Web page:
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The Current

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I just finished reading another “Bookin’ with Sunny” novel that I couldn’t put down. Tim Johnston’s The Current, a mystery thriller that careens from page to page, begins when a car skids on an icy highway, then pauses on a snowbank above a frozen river. Two terrified college coeds sit shivering, thanking their lucky stars, when headlights from a pickup shine in their rearview mirror. Grateful to be rescued, they look toward the beams only to see a looming truck gently nudge their bumper, pushing their car downhill and out onto the ice. “The nose of the car drops over the edge of the bank and the world pitches, and their own weight rolls forward through their bodies as at the top of a roller coaster just before the drop—the deep human fear of falling, the plunging heart, and there’s no stopping it and no getting out and nothing to do but hold on.”

The tension, fraughtly conveyed in run-on sentences that pull the reader onto the ice alongside the girls, builds for pages. Will the ice hold? Will it shatter beneath their car? Was this an accident? Or attempted murder? Audrey and Caroline were on their way to visit Audrey’s terminally-ill father, the now-retired sheriff of a small Minnesota town. As the story develops, we learn that they were not the first victims claimed by the icy Black Root River. Ten years before, teenaged Holly Burke drowned under mysterious circumstances, apparently hit by a vehicle and then shoved into the river to cover up whatever happened. Audrey’s father, the sheriff at the time, never was able to solve the crime, a failure that haunts his dreams.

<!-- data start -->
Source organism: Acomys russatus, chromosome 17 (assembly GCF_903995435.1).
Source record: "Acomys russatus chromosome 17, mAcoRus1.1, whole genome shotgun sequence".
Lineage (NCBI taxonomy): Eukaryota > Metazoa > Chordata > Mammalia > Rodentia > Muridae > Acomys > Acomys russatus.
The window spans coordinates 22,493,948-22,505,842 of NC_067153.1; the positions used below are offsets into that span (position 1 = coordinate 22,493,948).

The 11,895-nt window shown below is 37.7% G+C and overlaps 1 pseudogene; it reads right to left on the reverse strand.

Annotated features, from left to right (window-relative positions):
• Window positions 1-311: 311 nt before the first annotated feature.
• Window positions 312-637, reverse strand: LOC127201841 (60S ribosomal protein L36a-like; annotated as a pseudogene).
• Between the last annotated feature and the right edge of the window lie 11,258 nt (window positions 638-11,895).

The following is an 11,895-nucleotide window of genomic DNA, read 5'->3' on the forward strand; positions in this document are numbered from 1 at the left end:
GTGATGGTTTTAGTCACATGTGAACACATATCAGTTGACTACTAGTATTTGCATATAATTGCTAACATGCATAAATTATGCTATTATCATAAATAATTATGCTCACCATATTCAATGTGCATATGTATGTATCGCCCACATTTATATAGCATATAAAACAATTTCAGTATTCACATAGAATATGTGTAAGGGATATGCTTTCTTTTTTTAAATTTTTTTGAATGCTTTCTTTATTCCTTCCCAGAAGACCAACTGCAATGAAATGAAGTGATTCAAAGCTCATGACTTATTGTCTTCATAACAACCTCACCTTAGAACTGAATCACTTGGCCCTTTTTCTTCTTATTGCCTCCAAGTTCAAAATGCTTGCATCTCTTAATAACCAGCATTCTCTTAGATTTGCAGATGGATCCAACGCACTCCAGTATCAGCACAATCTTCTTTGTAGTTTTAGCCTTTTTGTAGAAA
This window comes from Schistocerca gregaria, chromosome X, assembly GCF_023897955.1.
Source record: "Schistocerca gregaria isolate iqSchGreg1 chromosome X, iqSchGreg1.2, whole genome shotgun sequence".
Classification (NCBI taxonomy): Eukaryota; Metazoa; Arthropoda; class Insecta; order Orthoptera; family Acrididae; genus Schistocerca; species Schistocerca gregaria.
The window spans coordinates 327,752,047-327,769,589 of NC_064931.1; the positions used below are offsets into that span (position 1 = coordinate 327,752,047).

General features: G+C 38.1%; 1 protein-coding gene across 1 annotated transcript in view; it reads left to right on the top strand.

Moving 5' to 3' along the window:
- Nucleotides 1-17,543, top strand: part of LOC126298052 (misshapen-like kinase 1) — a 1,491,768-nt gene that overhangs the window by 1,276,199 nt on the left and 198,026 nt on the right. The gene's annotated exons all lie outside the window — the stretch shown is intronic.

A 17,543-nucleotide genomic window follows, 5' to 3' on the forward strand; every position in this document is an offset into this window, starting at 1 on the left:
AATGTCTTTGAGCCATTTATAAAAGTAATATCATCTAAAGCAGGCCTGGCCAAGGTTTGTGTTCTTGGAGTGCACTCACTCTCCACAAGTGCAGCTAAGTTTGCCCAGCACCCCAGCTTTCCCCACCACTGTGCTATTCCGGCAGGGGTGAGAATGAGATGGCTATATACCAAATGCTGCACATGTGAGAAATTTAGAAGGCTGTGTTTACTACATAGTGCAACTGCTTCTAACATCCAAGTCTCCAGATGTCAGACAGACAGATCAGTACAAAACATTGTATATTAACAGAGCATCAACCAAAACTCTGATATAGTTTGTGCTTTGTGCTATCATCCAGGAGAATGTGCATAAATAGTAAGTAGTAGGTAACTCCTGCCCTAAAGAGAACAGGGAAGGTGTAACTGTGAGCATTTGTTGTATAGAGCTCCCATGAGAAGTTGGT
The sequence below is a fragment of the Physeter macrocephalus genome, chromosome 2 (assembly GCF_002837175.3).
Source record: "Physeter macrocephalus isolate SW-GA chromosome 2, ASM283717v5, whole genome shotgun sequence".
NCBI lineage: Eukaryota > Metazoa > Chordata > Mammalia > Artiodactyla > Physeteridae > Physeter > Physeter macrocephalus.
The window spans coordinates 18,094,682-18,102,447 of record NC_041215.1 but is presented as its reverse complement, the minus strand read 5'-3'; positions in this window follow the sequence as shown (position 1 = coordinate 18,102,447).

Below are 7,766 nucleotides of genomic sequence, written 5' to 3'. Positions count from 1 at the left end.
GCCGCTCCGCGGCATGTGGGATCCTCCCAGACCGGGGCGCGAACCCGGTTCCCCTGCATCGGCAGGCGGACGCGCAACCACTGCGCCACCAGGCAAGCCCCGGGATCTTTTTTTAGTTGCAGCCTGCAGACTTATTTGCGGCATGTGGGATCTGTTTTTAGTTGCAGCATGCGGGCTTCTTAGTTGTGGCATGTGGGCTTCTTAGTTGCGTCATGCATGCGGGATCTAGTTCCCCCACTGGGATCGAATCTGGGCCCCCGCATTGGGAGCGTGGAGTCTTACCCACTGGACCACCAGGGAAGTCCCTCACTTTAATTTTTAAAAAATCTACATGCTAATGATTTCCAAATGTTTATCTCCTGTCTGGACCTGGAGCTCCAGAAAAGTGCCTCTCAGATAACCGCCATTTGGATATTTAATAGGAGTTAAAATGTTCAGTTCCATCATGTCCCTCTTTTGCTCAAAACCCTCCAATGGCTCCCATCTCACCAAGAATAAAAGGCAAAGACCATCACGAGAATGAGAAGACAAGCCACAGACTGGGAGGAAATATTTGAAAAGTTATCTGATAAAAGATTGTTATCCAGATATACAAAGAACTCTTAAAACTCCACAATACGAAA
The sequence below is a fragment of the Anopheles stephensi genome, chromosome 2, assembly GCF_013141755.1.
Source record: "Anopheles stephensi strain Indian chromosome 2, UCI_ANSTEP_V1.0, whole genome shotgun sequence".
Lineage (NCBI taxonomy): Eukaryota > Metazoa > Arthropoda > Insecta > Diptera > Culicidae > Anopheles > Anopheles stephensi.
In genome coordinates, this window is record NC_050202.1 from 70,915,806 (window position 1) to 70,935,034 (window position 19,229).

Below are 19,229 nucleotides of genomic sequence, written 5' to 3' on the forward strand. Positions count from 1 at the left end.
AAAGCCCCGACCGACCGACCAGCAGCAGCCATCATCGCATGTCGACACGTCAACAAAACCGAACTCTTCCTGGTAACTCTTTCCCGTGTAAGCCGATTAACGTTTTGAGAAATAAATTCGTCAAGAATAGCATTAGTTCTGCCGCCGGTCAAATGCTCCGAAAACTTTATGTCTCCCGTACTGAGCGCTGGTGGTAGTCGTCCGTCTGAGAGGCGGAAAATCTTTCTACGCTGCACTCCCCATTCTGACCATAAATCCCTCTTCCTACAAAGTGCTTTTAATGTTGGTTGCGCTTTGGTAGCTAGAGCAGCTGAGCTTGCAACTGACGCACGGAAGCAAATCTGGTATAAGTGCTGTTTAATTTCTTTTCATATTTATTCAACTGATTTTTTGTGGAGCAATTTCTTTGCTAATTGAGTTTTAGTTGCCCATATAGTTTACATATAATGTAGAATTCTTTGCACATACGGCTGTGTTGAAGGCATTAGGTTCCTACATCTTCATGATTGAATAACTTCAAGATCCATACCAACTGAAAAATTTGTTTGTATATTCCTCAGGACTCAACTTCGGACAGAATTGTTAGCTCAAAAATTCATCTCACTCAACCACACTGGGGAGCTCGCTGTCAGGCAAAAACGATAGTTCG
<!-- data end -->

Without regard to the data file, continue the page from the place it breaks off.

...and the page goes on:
For the remainder of The Current, the plot rebounds back and forth between past and present, from the scene of Holly’s demise to the setting of Audrey and Caroline’s “accident.” Both events, both stories, involve a circumscribed set of characters—Audrey and her father, Holly’s father, the family of his business partner (which includes the teenaged boy accused of Holly’s death), members of the sheriff’s teams (now and then), and a few observant gossips. At first, I found the time shifts rather confusing, not sure whether I was reading about present or past. After a while, though, I settled into Johnston’s pattern and found the rhythmic comparisons absolutely mesmerizing. The Current pulled me in.

The novel isn’t exactly a mystery in that the reader, along with more and more of the characters, solves the intertwined puzzles long before the end of the book. The tension comes from the uncertainty of how those puzzles will be resolved and whether or not justice will prevail. I want to emphasize again how Johnston’s syntax heightens the riveting nature of his narrative. Like William Faulkner, this author has an exceptional ability to get inside moments of tension, inside moments of psychological trauma, and to convey those moments in elongated sentences that build exceptional tension. “The ice sighed, it took a breath—then pitched beneath her. A sharp edge rose like a fin, and her boots slipped down the incline of it and she fell to her chest on the upended slab and slid legs-first into the water, plunging into the dark and the cold up to her ribs, clinging to the upended slab of ice, and there was the moment before the cold soaked through her clothes, and then it simply squeezed the breath from her like great jaws clamping down.” The Current, oh-so-successfully pulling the reader in.

Also available by Tim Johnston: Parting Company; Descent; Irish Girl; Never So Green;

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